Preparing and Using Kohlrabi:
Along with eating them raw, Kohlrabi can be cooked in many ways. They can be diced and steamed, along with the leaves. You also might want to try cubing, marinating in a little olive oil and your favorite seasonings, wrapping in foil, and grilling for ten minutes or so on the barbeque. Kohlrabi also stir fry well.
Nutrition Data Source: USDA Nutrient Database
A Brief History of the Kohlrabi|
There are many different horticultural forms (or races) of the species, Brassica oleracea. These include cabbage, kale, broccoli, cauliflower and Kohlrabi. They all had wild cabbage as a parent.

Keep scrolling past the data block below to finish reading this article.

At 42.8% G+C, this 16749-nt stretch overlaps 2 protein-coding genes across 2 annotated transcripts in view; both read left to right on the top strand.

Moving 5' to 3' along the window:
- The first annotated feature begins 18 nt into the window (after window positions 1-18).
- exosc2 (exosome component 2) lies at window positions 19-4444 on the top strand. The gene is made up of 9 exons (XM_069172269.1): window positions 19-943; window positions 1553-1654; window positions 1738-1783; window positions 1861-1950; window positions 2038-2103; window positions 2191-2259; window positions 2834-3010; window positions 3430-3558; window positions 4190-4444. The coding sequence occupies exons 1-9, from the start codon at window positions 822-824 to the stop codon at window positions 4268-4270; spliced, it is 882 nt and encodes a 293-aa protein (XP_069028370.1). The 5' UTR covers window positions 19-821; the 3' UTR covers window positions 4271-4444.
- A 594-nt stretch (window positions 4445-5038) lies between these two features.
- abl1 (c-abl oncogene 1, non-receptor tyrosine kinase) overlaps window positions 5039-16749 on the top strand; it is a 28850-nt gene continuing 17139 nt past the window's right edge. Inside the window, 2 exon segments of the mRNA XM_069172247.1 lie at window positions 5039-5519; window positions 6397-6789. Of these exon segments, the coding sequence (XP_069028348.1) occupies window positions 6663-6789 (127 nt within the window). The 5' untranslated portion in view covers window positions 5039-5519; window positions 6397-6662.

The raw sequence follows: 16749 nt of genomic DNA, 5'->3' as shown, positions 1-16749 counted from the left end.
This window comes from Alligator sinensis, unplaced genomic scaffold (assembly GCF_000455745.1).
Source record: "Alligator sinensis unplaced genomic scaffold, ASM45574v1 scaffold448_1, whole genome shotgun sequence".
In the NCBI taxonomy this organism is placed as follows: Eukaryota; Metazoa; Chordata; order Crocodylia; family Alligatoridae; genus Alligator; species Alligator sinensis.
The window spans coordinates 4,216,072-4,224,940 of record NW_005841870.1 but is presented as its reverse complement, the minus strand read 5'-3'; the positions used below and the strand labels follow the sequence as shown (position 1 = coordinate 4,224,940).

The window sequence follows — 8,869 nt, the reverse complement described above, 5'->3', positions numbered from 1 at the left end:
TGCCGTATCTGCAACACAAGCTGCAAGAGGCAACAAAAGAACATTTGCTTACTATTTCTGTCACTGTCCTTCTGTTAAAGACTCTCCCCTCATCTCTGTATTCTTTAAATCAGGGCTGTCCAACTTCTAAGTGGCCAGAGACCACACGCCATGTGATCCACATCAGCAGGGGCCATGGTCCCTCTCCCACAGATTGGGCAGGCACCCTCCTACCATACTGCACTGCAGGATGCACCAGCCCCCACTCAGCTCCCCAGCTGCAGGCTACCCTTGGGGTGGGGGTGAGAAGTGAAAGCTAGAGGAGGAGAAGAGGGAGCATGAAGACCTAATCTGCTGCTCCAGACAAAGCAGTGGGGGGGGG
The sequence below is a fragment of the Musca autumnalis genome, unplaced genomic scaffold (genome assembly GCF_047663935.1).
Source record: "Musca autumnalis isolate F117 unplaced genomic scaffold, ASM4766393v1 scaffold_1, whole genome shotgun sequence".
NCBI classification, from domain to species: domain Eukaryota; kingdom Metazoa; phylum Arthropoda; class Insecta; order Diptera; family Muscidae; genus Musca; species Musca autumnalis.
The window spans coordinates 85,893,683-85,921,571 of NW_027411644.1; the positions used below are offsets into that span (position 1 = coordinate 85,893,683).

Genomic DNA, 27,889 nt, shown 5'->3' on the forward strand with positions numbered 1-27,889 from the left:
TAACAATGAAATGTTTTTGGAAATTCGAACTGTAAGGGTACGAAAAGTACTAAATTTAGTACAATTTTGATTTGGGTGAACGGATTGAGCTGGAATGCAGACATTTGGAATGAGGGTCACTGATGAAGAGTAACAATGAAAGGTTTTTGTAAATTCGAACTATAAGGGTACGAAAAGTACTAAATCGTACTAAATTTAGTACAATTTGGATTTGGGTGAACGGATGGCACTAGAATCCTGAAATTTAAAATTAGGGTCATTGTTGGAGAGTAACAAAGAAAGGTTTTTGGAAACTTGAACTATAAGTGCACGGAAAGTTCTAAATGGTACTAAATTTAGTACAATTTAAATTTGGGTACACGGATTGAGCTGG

"Kohlrabi" is a word adopted from the German language where kohl means cabbage and rabi means turnip. It apparently was developed in northern Europe shortly before the 16th century.
The first published description was made by a botanist in 1554 and by the end of the 16th century it was known in Germany, England, Italy, Spain, Tripoli, and the eastern Mediterranean. It was cultivated in larger scale in Ireland by the 1730s, England by the 1830s and records of cultivation in the United States dates back to the early 1800s.
Kohlrabi is a biennial requiring part of two growing seasons, with wintertime in between, if you are intent on producing and saving seed.